A study published by O’Neil-Callahan et al in Obstet Gynecol Nov. 2013 issue showed the following:
Compliance with long-acting reversible contraceptive (LARC) use at 2 years was 77% as compared to 41% of non-LARC use.
This means that if you are concerned about your daughter’s compliance with the use of her contraceptive you should bet on either an IUD (intrauterine device) or an implant.
So apparently the levonorgestrel intrauterine system (commercially available as Mirena) has a continuation rate of 79% at 2 years. This is almost similar to the copper IUD at 77%.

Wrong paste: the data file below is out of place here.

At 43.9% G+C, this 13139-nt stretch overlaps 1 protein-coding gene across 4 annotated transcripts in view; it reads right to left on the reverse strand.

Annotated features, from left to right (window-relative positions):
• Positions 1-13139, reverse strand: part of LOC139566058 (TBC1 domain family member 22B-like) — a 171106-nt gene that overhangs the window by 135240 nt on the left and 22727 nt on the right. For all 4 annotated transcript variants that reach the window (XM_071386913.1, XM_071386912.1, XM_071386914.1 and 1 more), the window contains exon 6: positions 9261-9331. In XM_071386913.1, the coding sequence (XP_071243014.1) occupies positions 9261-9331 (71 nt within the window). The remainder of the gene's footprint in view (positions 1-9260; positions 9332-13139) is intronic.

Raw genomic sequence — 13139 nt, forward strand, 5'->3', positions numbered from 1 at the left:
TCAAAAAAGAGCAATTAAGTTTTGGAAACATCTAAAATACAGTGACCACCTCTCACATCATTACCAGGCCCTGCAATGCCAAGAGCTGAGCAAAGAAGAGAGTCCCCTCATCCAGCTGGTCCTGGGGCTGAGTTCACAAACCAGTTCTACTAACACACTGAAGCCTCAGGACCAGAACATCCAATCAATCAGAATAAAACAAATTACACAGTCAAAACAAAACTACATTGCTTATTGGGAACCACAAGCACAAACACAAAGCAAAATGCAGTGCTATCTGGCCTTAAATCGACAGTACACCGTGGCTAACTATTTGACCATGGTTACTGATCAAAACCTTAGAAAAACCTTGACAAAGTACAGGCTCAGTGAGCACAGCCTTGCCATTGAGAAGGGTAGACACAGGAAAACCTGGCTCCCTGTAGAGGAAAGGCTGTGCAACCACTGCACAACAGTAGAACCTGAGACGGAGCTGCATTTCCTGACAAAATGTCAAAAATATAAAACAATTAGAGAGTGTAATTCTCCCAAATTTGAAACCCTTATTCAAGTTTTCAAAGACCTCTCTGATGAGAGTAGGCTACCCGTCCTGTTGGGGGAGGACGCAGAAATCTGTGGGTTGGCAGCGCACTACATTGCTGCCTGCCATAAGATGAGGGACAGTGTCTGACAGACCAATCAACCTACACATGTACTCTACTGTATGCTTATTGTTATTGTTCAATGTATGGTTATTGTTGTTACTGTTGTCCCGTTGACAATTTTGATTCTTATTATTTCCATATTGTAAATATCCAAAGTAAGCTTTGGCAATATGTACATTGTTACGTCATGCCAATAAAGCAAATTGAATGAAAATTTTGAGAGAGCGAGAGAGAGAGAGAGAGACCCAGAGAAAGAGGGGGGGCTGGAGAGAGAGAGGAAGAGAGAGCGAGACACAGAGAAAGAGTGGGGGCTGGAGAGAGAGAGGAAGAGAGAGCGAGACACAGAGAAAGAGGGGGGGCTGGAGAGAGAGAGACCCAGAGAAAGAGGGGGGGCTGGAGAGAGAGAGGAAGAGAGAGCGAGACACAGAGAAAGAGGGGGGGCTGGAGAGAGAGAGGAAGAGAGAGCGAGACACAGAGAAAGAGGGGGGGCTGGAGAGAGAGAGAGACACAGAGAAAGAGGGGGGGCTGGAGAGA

Rates were 43% for oral contraceptive pills, 41% for vaginal ring, 40% for the patch (commercially available as OrthoEvra) and 38% for the depot medroxyprogesterone acetate (commercially available as DepotProvera).
It is clear that if you place a patient on LARC they are more likely to still be on that contraceptive 2 years later which could suggest higher satisfaction levels but it could also be related to having to plan removal. In both cases the patient is protected from undesired pregnancy.